This week I've been working to understand the Twitter community and how it can help small companies like Makaboo. I have to be honest: so far I'm not so sure.

My friend and Makaboo's fabulous visual designer Angela Cross was the first person to explain Twitter in a way that made sense to me: in a sentence, she said she uses Twitter to connect with people she doesn't know, versus Facebook, which she uses to connect with friends and family.

Ahah! OK! But as soon as it made sense, I said "Why? Why do you want to connect with people you don't even know?" That's where things get more complicated.

Twitter makes it incredibly easy to find people who seem to have similar interests; I'm currently being followed by 180 - no, 181! - people, most of whom appear to be moms with young kids and an interest in either technology, kids' gear or both. But as soon as I started establishing these connections, it became apparent that many folks on Twitter are on for a commerical purpose (like me), and that for most, that reason is advertising (sort of like me).

If Twitter is just a community of advertisers, are we really ever going to buy anything from each other? Just because I'm following/being followed by moms doesn't mean they'll automatically be interested in what Makaboo has to offer. And even if they are interested, it doesn't mean that they'll be partial to our particular style of personalization or our user experience.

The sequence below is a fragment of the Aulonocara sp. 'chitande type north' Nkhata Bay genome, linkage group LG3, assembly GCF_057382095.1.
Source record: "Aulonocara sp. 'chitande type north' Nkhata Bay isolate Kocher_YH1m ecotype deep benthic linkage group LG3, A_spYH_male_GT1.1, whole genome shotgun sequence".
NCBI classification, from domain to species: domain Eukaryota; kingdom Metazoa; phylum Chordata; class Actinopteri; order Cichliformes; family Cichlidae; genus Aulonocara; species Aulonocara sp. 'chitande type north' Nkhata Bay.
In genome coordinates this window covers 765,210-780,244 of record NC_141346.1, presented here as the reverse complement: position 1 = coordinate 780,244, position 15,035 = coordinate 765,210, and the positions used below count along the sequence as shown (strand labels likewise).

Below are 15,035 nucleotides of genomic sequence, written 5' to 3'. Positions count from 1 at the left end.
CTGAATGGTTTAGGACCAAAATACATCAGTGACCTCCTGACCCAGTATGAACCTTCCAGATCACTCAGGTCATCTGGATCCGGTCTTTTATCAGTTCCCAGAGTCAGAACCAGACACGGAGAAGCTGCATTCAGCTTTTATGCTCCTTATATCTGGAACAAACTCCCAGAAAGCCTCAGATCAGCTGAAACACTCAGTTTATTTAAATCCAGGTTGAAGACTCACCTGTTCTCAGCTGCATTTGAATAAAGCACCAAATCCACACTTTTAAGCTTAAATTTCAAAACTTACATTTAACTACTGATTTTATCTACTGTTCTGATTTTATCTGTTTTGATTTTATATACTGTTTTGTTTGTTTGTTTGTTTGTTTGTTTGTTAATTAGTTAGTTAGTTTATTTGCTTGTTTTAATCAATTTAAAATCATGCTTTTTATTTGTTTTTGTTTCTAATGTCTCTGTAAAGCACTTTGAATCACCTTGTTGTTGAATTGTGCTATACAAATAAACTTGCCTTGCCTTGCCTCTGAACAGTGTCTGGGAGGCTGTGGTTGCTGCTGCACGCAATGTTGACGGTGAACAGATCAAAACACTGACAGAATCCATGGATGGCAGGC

It's also clear that at the moment Twitter is still being used by a very small sub-set of the population. Diane Rehm mentions Twitter daily on her NPR show, which has a weekly audience of 1.7 million - and yet she has only 5,275 Twitter followers.

Most web-savvy folks I know say to do Twitter because it's free, not too time intensive, and can't hurt. So far, all of that seems to be true. I'll be interested to see if that remains the case.

You can of course follow me @cindyteasdale (because someone's squatting on Makaboo - but that's a whole other post).

Ooh! 183!


UPDATE: you can now follow us out at